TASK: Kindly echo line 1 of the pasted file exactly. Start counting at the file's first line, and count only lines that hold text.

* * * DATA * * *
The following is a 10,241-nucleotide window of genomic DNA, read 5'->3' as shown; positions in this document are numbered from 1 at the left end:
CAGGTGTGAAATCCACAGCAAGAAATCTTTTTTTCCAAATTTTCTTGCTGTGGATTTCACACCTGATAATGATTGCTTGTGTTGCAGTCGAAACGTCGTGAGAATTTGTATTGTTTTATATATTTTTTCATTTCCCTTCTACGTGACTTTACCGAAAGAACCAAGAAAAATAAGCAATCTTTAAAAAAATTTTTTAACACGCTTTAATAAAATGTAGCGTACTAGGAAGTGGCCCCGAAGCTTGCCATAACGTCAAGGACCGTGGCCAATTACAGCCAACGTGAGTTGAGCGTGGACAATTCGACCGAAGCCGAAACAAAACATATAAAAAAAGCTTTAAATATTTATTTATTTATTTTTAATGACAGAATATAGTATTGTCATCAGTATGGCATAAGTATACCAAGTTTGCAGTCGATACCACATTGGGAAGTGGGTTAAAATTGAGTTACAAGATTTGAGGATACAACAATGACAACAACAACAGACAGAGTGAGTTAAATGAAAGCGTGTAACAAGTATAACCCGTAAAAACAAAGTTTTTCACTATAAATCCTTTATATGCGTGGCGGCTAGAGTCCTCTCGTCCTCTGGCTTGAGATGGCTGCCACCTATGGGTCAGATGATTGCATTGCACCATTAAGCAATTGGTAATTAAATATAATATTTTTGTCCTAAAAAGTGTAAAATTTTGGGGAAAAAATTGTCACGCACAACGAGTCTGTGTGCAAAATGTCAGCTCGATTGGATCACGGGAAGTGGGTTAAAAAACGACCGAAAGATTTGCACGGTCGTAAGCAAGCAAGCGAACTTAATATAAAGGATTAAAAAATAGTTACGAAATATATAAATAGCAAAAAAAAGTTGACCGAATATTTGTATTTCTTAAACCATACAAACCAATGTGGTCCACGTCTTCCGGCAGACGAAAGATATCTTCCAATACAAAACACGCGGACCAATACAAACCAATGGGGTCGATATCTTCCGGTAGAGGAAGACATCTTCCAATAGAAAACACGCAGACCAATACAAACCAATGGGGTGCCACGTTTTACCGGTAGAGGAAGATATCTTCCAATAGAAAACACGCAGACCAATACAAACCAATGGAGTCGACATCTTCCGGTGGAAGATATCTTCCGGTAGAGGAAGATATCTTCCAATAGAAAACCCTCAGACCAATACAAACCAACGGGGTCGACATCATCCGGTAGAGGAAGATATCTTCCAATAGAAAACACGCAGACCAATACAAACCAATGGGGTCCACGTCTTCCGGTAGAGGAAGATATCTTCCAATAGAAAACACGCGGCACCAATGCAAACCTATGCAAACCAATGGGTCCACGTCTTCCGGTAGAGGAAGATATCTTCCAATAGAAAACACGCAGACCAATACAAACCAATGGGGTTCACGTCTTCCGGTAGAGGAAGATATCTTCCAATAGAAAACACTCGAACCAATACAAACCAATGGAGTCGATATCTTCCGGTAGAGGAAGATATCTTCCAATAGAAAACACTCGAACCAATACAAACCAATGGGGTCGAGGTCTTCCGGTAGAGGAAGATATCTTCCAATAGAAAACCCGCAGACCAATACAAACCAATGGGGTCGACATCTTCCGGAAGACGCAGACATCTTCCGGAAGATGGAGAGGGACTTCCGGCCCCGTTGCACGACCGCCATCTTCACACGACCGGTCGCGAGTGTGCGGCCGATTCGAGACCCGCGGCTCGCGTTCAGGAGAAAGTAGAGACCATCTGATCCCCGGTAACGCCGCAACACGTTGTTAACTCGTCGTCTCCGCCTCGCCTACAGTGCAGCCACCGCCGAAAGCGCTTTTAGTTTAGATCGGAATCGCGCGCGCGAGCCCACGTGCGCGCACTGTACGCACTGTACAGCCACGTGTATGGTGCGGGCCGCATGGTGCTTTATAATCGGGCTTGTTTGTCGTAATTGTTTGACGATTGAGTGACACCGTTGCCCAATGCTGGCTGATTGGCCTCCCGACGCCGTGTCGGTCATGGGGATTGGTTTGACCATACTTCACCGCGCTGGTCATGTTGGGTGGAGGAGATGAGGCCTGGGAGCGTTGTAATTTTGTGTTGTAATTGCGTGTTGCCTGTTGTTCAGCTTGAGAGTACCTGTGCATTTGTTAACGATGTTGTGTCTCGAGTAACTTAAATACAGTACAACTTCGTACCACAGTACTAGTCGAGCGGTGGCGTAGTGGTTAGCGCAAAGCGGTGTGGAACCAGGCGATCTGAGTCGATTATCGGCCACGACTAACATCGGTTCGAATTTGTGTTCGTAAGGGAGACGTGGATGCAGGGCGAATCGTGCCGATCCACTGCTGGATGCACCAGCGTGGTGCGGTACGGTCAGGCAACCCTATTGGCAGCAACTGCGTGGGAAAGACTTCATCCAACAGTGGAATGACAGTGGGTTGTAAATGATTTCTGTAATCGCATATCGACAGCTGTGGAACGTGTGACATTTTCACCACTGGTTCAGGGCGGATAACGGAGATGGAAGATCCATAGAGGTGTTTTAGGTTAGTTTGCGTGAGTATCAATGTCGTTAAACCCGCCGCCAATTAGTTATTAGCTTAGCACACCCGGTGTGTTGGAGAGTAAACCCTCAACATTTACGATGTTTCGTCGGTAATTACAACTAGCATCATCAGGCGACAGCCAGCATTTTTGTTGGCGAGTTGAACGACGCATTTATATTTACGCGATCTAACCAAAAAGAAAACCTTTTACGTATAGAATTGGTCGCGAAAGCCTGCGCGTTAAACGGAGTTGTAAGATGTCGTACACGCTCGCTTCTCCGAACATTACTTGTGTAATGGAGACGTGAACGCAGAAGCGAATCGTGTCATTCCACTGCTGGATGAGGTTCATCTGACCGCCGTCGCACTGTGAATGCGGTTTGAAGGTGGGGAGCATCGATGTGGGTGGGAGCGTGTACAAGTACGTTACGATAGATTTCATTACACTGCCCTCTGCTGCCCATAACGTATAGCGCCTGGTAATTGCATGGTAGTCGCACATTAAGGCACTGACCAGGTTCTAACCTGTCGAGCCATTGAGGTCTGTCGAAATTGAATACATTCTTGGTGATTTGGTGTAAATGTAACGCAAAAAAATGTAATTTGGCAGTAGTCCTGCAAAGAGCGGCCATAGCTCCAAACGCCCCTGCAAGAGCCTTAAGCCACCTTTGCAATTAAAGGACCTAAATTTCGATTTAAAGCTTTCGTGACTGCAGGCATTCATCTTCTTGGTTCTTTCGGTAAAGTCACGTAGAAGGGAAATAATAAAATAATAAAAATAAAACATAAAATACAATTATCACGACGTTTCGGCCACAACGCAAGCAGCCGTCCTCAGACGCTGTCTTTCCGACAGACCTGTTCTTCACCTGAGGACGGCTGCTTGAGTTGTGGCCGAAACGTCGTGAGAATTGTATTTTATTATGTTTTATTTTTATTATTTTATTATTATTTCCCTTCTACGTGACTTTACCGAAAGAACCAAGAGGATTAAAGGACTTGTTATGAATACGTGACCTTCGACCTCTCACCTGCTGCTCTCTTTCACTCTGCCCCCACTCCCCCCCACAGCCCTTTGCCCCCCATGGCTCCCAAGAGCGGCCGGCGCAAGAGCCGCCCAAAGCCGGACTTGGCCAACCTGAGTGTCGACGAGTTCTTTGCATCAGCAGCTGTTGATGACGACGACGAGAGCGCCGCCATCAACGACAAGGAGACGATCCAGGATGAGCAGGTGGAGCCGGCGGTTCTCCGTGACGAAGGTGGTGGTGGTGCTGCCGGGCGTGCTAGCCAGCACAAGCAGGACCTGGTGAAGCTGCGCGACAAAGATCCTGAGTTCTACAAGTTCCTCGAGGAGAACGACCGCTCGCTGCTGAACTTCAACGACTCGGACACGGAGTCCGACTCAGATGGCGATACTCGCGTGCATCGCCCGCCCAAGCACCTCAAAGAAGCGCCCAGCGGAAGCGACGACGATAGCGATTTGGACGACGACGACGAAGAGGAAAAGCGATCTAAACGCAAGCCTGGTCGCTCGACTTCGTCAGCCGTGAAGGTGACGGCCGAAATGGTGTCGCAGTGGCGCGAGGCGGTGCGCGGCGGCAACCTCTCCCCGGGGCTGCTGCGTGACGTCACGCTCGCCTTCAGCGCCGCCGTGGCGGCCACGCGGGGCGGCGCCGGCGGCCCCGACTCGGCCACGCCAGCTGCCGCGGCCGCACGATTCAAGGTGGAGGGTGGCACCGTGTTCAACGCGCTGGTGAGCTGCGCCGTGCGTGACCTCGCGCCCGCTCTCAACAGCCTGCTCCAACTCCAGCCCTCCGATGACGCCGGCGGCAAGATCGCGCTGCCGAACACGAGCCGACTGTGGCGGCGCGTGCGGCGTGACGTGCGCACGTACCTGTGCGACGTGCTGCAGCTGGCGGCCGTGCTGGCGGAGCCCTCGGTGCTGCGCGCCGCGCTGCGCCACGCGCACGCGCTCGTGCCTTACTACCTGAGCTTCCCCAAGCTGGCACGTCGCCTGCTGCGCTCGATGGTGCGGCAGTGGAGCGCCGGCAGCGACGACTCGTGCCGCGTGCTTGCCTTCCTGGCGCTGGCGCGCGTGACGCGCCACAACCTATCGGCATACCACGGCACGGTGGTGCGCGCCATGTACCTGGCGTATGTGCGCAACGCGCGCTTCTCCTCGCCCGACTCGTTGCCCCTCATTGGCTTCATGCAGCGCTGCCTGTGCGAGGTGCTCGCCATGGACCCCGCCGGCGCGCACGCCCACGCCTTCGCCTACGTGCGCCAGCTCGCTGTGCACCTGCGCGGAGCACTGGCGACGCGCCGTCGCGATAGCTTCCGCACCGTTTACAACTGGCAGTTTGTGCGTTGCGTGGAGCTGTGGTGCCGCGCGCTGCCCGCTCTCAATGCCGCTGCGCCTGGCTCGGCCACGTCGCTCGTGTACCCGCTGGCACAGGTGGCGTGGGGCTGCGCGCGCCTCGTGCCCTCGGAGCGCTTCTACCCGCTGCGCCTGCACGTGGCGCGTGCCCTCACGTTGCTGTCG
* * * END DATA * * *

The following is a 10,241-nucleotide window of genomic DNA, read 5'->3' as shown; positions in this document are numbered from 1 at the left end: